Semiology and semiotics are two related disciplines, which study semiosis, the relation of signification involving sign, object and mind, and classification of signs. Morris has classified three dimensions of semiosis: 1) the syntactic dimensions i.e. relations between signs, 2) semantic dimension i.e, relations between signs and objects, and 3) pragmatic dimension, i.e. relations between the sign and interpreter. Shepperson and Tomaselli have tried to describe the differences between semiology and semiotics in relation to European vs. African culture. In the following we try to introduce the basic ideas of semiology and semiotics. See also Lehm's "semionomy".
Semiology has its basis in Kantian dichotomy of phenomenal (mental) and noumenal (material) worlds, which corresponds the classic European dichotomy of subjective and objective. De Saussure (1857-1913) founded the idea of semiology as the science of signs. Sign is a conceptual object, which consists of signifier (the name of sign) and signified (the referred idea in the mind, concept or meaning). In addition there are perceptual objects or referents (the real objects), but the signs do not refer to them, but only the concepts in our mind. The goal of semiology is to determine the relations between the signifier and signified in the given language context. De Saussure argues that the names (signifiers) and their relations to signified ideas are pure arbitrary, and there doesn't exist any fixed universal ideas, but they are also arbitrary and depend on language. Shepperson and Tomaselli remind that the semiology can easily lead to a solipsistic view: semiology is itself just a linguistic structure, and we are caught by it without any reference to real world.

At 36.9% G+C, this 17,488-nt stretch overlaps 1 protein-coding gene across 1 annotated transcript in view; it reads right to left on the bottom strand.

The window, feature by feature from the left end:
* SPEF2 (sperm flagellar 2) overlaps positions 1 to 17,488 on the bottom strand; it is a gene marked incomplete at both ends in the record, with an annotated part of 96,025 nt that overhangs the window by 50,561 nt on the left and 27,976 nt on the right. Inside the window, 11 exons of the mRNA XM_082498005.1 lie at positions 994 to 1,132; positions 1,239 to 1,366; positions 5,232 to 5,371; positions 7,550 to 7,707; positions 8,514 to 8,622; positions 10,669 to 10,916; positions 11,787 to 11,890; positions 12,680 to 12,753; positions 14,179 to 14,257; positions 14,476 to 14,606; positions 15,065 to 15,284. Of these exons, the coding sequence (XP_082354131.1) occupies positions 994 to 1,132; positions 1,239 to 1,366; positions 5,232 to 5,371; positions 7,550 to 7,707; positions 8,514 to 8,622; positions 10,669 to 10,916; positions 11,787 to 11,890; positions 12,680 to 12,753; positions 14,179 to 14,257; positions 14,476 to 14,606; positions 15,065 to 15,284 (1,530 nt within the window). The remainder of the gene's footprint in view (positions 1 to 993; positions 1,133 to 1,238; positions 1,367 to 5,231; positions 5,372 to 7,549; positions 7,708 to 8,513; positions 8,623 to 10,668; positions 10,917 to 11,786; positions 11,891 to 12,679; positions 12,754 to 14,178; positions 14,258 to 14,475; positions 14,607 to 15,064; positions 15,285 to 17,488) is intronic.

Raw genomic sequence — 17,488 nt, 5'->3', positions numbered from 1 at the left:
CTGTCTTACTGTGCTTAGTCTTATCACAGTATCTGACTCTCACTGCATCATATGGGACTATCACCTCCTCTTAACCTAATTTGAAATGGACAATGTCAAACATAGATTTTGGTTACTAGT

Peirce (see also constructing beliefs) rejected the dualistic ontology behind the semiology and constucted a triadic view of world, which is represented in semiotics. He studied the triadic relation between the sign, the object and the mind. He argued that we cannot fully reach the material reality by our experiences. The signs construct the relation between the mind and experience, and they signify completely when they cause a habit change in the interpreter (we could call this "deep learning"). The most effective change in habit can also produce new signs or new uses of signs. So the signs have meaning only in relation to mind and habits. (Question: what did Peirce think about relation between the sign and the real objects? Does it exist at all? Or does it exist only mediatively, by sign-mind and object-mind relations?)
The triadic nature concerns also understanding. If the sign means something, it requires somebody (a mind) signifying and something (an object) that is signified. In addition, the signs themselves have triadic nature, and Peirce lists several triads. A trichotomy of icon, index and symbol deals with the way signs are recognized. Another trichotomy of qualisign, sinsign and legisign classify the signs according to the kind of act of signification that is taking place. Qualisign, sinsign and legisign also correspond the levels of comprehension: qualisign - the surroundings of the subject (phaneron), sinsign - that which can be separated from overall context, and legisign - the relations between what has been separated out. (I must confess that all this is very obscure and I didn't understand it completely!)